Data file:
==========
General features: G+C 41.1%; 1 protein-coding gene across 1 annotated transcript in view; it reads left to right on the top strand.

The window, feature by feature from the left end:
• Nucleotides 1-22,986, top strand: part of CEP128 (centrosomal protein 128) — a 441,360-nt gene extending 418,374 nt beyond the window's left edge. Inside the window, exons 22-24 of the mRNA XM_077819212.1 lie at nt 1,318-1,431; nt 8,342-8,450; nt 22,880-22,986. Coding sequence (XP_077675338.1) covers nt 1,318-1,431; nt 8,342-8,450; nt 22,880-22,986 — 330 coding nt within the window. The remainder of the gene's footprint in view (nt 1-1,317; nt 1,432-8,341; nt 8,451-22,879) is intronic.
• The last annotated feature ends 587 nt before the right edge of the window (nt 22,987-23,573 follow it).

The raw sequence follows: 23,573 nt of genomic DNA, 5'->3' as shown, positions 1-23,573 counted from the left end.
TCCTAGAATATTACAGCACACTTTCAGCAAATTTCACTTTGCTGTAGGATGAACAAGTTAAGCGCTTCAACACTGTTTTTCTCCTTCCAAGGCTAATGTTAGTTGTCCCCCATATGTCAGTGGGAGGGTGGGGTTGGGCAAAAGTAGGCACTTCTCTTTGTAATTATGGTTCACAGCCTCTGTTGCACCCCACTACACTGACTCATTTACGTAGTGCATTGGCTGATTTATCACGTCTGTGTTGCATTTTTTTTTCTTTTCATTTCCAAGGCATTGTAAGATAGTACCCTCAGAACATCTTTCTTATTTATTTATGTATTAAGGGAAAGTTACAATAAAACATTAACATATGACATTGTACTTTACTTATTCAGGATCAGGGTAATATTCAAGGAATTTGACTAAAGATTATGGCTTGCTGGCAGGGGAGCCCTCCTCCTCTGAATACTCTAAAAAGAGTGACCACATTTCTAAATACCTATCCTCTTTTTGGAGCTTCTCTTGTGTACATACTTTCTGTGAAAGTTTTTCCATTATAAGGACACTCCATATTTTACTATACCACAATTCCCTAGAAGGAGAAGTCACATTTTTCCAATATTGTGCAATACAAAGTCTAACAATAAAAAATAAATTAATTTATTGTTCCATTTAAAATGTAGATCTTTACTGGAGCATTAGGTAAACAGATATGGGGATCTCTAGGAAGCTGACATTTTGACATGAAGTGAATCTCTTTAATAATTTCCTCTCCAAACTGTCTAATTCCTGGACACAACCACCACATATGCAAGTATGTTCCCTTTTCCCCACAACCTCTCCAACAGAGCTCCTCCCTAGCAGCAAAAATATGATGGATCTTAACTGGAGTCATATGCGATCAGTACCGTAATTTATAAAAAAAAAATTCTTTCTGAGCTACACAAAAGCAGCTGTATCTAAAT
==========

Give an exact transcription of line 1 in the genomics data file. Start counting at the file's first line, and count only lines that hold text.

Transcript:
General features: G+C 41.1%; 1 protein-coding gene across 1 annotated transcript in view; it reads left to right on the top strand.